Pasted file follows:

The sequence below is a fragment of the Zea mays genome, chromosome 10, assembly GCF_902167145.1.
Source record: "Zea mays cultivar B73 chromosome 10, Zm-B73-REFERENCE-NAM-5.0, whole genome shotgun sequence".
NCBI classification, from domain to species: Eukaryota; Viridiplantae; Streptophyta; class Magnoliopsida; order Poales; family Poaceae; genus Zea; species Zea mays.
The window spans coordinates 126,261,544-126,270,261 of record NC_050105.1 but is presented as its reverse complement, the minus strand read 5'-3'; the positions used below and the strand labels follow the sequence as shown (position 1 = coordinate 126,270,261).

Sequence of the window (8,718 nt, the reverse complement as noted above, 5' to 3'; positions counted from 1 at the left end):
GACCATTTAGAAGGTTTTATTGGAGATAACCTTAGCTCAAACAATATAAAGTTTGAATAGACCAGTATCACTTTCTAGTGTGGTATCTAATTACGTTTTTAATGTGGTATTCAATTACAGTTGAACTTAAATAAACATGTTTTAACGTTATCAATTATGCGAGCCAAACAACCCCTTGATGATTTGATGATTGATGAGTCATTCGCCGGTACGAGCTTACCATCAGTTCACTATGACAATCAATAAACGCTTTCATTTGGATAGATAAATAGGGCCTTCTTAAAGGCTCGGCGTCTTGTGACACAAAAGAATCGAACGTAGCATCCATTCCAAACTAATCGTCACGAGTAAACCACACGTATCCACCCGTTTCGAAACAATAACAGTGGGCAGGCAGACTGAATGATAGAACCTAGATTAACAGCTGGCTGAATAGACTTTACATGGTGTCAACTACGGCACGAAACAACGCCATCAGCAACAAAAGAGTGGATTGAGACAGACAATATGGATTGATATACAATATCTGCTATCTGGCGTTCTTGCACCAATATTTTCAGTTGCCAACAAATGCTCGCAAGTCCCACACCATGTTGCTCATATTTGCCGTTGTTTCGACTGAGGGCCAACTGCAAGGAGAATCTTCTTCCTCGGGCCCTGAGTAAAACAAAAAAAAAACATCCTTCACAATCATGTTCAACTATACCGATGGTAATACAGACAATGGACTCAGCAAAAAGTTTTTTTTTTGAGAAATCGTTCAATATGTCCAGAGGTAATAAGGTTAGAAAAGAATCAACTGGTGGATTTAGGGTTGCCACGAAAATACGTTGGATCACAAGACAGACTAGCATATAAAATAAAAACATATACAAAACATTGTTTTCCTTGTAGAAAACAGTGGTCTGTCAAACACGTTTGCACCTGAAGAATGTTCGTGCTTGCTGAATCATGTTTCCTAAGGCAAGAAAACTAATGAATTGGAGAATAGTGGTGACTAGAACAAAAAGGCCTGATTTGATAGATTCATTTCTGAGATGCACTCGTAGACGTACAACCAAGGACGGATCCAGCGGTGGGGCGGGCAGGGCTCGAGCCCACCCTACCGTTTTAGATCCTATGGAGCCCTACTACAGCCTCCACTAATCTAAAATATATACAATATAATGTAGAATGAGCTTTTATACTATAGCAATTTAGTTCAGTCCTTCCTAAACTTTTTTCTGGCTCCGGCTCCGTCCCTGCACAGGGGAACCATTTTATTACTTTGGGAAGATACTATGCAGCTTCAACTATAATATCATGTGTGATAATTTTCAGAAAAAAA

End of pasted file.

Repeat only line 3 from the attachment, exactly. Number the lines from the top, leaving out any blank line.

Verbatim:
NCBI classification, from domain to species: Eukaryota; Viridiplantae; Streptophyta; class Magnoliopsida; order Poales; family Poaceae; genus Zea; species Zea mays.